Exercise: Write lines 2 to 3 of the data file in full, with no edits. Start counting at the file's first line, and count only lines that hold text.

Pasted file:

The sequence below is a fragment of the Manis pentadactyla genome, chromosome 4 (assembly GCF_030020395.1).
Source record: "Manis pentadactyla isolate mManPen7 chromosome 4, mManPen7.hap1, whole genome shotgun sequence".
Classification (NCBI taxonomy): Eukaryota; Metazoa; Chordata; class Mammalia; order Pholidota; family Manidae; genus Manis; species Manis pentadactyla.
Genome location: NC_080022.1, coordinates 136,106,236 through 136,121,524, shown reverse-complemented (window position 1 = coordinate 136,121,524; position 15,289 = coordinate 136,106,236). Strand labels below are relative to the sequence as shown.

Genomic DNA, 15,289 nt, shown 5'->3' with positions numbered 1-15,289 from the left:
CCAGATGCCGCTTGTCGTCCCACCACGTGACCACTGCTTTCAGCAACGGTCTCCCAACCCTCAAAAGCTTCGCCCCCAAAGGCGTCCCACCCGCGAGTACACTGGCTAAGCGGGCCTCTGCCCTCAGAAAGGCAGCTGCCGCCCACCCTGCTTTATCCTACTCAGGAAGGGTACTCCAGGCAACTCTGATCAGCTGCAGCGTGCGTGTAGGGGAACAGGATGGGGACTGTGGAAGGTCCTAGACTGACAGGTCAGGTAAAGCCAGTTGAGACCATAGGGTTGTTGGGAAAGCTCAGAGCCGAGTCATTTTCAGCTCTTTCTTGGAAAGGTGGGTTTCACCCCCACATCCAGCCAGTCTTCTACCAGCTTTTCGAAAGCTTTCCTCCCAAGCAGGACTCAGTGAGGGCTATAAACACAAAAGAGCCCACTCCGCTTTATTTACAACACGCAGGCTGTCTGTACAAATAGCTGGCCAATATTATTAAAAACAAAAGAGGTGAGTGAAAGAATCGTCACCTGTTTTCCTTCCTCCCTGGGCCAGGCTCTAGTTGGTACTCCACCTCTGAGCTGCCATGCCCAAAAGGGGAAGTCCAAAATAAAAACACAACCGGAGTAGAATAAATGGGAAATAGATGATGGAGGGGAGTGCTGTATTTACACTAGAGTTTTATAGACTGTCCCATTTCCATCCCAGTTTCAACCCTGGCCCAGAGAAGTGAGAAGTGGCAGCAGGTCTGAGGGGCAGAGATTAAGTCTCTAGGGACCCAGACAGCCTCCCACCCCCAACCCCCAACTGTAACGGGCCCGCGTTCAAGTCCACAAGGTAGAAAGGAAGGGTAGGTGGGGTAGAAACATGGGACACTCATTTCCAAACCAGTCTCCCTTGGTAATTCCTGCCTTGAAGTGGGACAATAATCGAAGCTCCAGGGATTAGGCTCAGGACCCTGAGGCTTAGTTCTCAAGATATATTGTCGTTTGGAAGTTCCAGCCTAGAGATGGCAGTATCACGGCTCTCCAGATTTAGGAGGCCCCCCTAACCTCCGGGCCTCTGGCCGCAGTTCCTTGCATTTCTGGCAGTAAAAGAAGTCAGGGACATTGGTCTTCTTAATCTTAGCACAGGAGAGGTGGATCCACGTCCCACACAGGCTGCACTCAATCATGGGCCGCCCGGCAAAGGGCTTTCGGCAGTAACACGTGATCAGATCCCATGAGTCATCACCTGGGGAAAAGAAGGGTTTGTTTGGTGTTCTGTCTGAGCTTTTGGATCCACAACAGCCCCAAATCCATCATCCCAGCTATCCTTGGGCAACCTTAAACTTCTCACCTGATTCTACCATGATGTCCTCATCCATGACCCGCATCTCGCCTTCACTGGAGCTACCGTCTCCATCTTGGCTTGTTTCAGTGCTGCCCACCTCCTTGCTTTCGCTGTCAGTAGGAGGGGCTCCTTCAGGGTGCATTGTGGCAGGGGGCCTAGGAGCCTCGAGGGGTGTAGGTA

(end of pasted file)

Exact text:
Source record: "Manis pentadactyla isolate mManPen7 chromosome 4, mManPen7.hap1, whole genome shotgun sequence".
Classification (NCBI taxonomy): Eukaryota; Metazoa; Chordata; class Mammalia; order Pholidota; family Manidae; genus Manis; species Manis pentadactyla.